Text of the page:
Lake Louise


Lake Louise History

The first recorded visit to Lake Louise by a white man was in 1882; Stoney and maybe Blackfoot people had visited previously. During the summer of that year, Tom Wilson was working for the CPR as a packer. Wilson shared his camp at the confluence of the Bow and Pipestone Rivers with a group of Stoney, including Edwin “Gold Seeker” Hunter. Sitting around a campfire in the rain, they heard the distant rumblings of an avalanche and he was told that the noise originated from the “lake of little fishes.” The following day, August 21, 1882, Hunter led Wilson to the lake.

By early 1883, construction of the railway reached what is now the village of Lake Louise, and a construction camp unofficially known as Holt City sprung up in the wilderness on the valley floor below the lake.

In the 1880s, a couple of small wooden hotels had been built on the valley floor beside the CPR rail line, but Lake Louise itself was a complete wilderness. As tourists began arriving, a few small hotels were built and winter sports started with the construction of Skoki Lodge.

Skoki Lodge.

Skoki Lodge.

Fairmont Chateau Lake Louise History

As well as large hotels such as the Banff Springs, the CPR envisaged chalet-like hotels in more remote destinations, leading to the construction of a two-bedroom cabin on the shoreline of Lake Louise in 1890. According to the CPR register, just 50 guests stayed overnight in the 1890 summer season. In 1893, the original building was replaced by a larger chalet, to which a second story was added in 1895. By 1899, two wings had been added and in 1902 a four-story Arts and Crafts-style extension designed by Francis Rattenbury was completed. By 1911, Rattenbury’s full design was finished—a 120-room hotel unified by Tudor Revival elements such as a steeply pitched roof and elaborate gables. Rates were $3.50 to $5 per night and transport by horse-drawn carriage from Lake Louise Railway Station was $0.50.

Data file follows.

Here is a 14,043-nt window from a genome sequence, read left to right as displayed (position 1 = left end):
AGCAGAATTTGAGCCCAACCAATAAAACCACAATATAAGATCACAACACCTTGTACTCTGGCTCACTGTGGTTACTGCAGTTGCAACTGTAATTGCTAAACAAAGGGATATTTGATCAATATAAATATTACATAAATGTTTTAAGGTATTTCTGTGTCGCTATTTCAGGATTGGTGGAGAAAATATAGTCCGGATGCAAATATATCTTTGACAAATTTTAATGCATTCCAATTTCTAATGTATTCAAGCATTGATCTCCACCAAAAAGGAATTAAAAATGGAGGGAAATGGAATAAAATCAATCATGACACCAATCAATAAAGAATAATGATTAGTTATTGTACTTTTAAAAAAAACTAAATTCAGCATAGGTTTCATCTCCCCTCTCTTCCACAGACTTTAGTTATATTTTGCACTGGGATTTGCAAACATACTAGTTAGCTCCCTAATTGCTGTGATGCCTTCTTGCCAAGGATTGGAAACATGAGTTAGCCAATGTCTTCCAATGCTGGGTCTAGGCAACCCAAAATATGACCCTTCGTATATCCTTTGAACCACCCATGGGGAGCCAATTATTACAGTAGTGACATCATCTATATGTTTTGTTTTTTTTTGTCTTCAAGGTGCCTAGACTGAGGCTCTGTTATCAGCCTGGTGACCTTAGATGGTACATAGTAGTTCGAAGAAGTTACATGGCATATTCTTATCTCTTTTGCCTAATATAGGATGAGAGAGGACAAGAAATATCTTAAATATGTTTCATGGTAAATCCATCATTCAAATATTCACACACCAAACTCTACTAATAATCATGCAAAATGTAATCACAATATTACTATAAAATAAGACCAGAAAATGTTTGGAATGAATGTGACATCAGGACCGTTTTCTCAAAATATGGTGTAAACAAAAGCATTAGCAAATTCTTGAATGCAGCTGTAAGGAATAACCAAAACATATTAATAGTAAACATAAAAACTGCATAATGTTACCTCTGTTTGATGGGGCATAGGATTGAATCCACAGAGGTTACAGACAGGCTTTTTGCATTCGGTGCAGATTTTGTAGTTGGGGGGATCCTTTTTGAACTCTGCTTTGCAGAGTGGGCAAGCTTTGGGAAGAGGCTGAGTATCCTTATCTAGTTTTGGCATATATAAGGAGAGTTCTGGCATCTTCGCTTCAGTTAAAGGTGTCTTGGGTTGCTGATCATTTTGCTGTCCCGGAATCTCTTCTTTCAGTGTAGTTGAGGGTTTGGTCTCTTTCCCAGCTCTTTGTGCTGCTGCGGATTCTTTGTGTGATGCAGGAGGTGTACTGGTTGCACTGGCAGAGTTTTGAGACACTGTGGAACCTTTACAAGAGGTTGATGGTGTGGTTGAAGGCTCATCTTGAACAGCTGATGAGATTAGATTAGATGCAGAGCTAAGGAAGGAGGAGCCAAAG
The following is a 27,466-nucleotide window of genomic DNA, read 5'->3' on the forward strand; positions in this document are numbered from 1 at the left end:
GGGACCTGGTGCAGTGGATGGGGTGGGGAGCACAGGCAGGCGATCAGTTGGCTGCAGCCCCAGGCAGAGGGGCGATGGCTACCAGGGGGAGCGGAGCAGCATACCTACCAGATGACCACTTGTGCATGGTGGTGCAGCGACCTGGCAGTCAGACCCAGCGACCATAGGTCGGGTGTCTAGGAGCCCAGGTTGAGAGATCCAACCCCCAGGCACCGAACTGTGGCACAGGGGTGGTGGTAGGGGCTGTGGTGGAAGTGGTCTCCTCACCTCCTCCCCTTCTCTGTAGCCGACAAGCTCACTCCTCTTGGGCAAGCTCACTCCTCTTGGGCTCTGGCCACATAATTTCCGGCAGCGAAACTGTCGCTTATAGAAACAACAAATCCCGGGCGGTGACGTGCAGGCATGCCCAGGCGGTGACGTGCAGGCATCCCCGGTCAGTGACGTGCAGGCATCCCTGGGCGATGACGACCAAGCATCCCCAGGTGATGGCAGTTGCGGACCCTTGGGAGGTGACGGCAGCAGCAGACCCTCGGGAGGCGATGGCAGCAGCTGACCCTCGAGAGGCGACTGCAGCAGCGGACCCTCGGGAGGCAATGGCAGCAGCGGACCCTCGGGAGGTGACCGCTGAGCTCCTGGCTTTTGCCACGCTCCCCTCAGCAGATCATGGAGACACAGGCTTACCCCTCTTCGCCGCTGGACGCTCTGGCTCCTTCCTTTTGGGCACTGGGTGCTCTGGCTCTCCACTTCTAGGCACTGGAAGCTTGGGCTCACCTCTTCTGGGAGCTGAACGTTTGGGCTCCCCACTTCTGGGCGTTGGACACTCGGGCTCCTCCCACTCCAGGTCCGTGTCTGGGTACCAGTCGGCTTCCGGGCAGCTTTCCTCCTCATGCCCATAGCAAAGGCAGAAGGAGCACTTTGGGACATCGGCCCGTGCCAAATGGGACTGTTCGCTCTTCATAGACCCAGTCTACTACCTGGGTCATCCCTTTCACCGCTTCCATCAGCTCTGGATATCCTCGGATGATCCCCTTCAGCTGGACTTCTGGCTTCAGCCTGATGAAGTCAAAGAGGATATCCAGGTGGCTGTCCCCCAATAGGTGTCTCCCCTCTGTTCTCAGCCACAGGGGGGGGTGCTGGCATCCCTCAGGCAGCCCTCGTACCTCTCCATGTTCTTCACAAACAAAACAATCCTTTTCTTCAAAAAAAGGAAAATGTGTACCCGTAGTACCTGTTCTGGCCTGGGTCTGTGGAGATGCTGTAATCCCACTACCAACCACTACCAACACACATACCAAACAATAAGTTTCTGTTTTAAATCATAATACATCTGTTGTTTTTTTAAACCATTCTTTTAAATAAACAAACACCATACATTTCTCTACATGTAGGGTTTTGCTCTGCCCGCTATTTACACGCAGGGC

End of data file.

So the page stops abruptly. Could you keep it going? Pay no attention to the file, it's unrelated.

In 1912, construction began on a five-story Italianate-style annex designed by Walter Painter. Just over a decade later, on July 3, 1924, the wooden portion of the hotel burned to the ground. It was replaced by an imposing concrete wing that complemented the Painter annex. Now with 386 guest rooms and over 400 staff, the hotel’s name was changed from the Lake Louise Chalet to Chateau Lake Louise.

Lake Louise History Book

The best Lake Louise history book is Lake Louise Past to Present by Summerthought Publishing. The book tells the story of the human history of Lake Louise. It also includes a colour map, a photo gallery showing the evolution of the Fairmont Chateau Lake Louise, and another gallery dedicated to paintings and photography stretching from the 1890s to the present day.